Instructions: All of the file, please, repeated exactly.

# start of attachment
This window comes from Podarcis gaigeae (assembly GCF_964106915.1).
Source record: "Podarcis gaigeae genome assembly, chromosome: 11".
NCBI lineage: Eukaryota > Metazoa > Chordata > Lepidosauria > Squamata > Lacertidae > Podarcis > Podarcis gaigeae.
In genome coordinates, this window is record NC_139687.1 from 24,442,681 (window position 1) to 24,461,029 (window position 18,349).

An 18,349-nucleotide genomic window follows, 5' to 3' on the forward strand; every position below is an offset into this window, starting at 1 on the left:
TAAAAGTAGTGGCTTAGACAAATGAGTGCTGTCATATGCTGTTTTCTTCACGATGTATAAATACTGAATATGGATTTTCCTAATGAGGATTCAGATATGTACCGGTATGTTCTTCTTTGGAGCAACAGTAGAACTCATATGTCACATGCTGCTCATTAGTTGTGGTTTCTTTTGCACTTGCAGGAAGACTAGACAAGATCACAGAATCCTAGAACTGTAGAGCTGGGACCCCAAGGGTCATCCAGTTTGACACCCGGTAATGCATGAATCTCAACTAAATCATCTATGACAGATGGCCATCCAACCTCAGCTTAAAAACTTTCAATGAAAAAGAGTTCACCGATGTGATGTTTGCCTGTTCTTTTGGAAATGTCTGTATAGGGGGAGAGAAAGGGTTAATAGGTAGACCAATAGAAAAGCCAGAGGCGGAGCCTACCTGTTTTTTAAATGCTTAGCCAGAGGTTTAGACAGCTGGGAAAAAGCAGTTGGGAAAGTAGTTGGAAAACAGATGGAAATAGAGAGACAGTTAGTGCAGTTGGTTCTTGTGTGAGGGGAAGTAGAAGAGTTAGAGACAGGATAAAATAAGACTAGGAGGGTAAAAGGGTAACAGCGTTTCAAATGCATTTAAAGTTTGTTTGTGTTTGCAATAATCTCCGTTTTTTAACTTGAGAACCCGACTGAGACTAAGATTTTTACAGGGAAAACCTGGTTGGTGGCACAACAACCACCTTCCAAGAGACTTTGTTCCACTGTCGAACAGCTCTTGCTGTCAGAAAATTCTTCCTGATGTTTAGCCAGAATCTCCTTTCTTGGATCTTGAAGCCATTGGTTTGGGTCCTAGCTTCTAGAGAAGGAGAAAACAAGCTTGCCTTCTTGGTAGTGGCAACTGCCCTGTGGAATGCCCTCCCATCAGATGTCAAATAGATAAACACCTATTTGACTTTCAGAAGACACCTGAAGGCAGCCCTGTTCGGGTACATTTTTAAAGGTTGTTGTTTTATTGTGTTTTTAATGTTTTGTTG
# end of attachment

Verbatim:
This window comes from Podarcis gaigeae (assembly GCF_964106915.1).
Source record: "Podarcis gaigeae genome assembly, chromosome: 11".
NCBI lineage: Eukaryota > Metazoa > Chordata > Lepidosauria > Squamata > Lacertidae > Podarcis > Podarcis gaigeae.
In genome coordinates, this window is record NC_139687.1 from 24,442,681 (window position 1) to 24,461,029 (window position 18,349).

An 18,349-nucleotide genomic window follows, 5' to 3' on the forward strand; every position below is an offset into this window, starting at 1 on the left:
TAAAAGTAGTGGCTTAGACAAATGAGTGCTGTCATATGCTGTTTTCTTCACGATGTATAAATACTGAATATGGATTTTCCTAATGAGGATTCAGATATGTACCGGTATGTTCTTCTTTGGAGCAACAGTAGAACTCATATGTCACATGCTGCTCATTAGTTGTGGTTTCTTTTGCACTTGCAGGAAGACTAGACAAGATCACAGAATCCTAGAACTGTAGAGCTGGGACCCCAAGGGTCATCCAGTTTGACACCCGGTAATGCATGAATCTCAACTAAATCATCTATGACAGATGGCCATCCAACCTCAGCTTAAAAACTTTCAATGAAAAAGAGTTCACCGATGTGATGTTTGCCTGTTCTTTTGGAAATGTCTGTATAGGGGGAGAGAAAGGGTTAATAGGTAGACCAATAGAAAAGCCAGAGGCGGAGCCTACCTGTTTTTTAAATGCTTAGCCAGAGGTTTAGACAGCTGGGAAAAAGCAGTTGGGAAAGTAGTTGGAAAACAGATGGAAATAGAGAGACAGTTAGTGCAGTTGGTTCTTGTGTGAGGGGAAGTAGAAGAGTTAGAGACAGGATAAAATAAGACTAGGAGGGTAAAAGGGTAACAGCGTTTCAAATGCATTTAAAGTTTGTTTGTGTTTGCAATAATCTCCGTTTTTTAACTTGAGAACCCGACTGAGACTAAGATTTTTACAGGGAAAACCTGGTTGGTGGCACAACAACCACCTTCCAAGAGACTTTGTTCCACTGTCGAACAGCTCTTGCTGTCAGAAAATTCTTCCTGATGTTTAGCCAGAATCTCCTTTCTTGGATCTTGAAGCCATTGGTTTGGGTCCTAGCTTCTAGAGAAGGAGAAAACAAGCTTGCCTTCTTGGTAGTGGCAACTGCCCTGTGGAATGCCCTCCCATCAGATGTCAAATAGATAAACACCTATTTGACTTTCAGAAGACACCTGAAGGCAGCCCTGTTCGGGTACATTTTTAAAGGTTGTTGTTTTATTGTGTTTTTAATGTTTTGTTG